School costs payoff after graduation

By Sidney Burngasser

The glow of the computer screen illuminates the forlorn expression of a college student struggling financially. The student browses page after page of financial-aid applications, jotting down interest rates and calculating the expense of secondary education.

Finally, the student selects a loan that will accommodate his or her $2,300 per-semester deficit. The price this typical U.S. college student will pay after eight semesters and 30 years of monthly payments is approximately $248,000.

As the economy continues to decline, the cost of a college degree steadily grows. Although the benefits of secondary education seem obvious, students and parents must decide if a college degree is worth the outstanding cost.

The cost of attending a private university has increased by roughly 26 percent over the last decade. Even worse, the cost of attending a public university has risen 50 percent, according to a Gallup survey requested by Sallie Mae.

Despite this trend, the study found one-fifth of families name college savings as a “top financial goal.”

Do these figures suggest a college degree is important, despite the cost? According to the College Boards’ annual survey, “Education Pays,” the answer is apparent.

The report concludes college graduates make roughly 66 percent more than high school graduates during acareer. Although the survey does not include a specific figure, this is a difference of about $800,000. The report estimates graduates can pay back the cost of tuition by age 33.

Additionally, the College Board suggests graduates not only benefit extrinsically, but intrinsically. They are more likely to vote, volunteer and exercise. Health care providers found educated citizens are more likely to eat healthy foods and avoid dangerous behaviors, like smoking.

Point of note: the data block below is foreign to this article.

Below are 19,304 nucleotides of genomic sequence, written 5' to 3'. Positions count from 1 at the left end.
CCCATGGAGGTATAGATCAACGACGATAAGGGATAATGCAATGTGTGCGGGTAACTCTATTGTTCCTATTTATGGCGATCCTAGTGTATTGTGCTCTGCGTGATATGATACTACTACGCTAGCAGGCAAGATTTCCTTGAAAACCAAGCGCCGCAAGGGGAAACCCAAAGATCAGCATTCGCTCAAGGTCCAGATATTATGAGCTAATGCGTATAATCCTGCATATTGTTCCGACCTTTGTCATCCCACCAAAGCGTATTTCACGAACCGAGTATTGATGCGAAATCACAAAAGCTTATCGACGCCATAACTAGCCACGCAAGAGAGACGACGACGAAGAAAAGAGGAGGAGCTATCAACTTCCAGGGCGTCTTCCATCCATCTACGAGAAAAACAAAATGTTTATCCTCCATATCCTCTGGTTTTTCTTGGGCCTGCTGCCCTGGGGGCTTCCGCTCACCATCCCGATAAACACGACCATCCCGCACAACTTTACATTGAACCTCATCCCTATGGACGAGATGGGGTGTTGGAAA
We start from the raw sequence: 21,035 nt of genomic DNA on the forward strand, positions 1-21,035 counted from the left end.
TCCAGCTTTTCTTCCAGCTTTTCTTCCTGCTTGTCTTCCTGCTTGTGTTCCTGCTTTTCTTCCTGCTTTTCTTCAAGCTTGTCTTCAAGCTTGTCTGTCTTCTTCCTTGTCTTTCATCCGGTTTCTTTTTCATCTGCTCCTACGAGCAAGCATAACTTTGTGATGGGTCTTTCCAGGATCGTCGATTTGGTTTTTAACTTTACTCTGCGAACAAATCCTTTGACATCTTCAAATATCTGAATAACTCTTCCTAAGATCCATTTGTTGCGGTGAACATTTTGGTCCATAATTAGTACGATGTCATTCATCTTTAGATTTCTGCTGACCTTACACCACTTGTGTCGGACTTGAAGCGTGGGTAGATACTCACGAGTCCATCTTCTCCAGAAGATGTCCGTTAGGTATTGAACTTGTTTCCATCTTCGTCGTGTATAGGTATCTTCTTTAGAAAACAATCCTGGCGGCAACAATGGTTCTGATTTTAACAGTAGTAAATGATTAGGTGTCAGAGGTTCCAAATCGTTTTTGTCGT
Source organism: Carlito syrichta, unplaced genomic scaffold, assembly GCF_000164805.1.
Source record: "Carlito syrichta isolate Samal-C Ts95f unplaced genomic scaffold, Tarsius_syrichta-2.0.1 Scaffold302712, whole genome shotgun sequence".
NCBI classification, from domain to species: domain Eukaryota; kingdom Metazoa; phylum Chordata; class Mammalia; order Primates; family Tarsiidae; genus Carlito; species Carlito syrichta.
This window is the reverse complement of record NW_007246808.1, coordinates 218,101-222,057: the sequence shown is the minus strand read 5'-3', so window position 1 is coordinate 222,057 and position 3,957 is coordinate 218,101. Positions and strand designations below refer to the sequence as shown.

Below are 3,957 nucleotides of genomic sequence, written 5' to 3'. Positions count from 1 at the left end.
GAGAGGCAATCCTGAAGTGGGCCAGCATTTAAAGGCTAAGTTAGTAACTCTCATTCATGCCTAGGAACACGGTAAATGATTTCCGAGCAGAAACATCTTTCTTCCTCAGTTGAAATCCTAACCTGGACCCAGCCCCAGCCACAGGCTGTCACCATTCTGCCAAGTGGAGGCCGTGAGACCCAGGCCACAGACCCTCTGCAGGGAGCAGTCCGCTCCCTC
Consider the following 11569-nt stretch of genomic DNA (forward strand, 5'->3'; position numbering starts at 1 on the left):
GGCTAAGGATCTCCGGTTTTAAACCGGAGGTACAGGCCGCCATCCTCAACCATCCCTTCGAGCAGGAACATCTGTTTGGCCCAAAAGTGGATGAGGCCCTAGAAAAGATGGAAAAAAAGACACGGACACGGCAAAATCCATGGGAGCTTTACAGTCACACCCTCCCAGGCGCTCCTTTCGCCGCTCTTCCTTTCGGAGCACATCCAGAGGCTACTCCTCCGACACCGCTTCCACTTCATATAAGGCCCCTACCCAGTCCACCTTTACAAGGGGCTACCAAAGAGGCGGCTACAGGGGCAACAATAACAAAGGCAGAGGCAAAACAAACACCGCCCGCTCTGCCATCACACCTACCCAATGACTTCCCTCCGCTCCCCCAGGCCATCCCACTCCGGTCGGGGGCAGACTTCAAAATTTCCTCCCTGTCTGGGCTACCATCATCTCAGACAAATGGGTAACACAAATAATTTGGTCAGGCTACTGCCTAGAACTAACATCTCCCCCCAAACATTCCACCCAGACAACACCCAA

“The cost of education is extremely high. However, the gain of knowledge and the experience as a whole makes it completely worth it,” said Courtney Moore, senior music major.

Fortunately for students, scholarships and financial aid can make a college education more affordable.

“Union is well-recognized for offering a high quality academic program at substantially less than the national average for private colleges,” said Rich Grimm, senior vice president for enrollment services. “To help students and families realize their dream of attending Union, we award a significant amount of institutional scholarships and grants, oftentimes on top of support from state, federal and private sources.”

Similarly, the government is making strides toward affordable education under the direction of President Obama’s administration. By redirecting federal loan money to students, raising the value of Pell Grants and tripling investments in college tax credits, education is becoming more affordable.

“Don’t let anybody tell you that somehow your dreams are going to be constrained going forward,” Obama said in a press conference, Sept. 27. “You’re going through a slightly tougher period. I think your generation is going to be fine.”

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The Cardinal & Cream is a student publication of Union University in Jackson, Tennessee. Our staff ranges from freshmen to seniors and includes a variety of majors — including journalism, public relations, advertising, marketing, digital media studies, graphic design and art majors.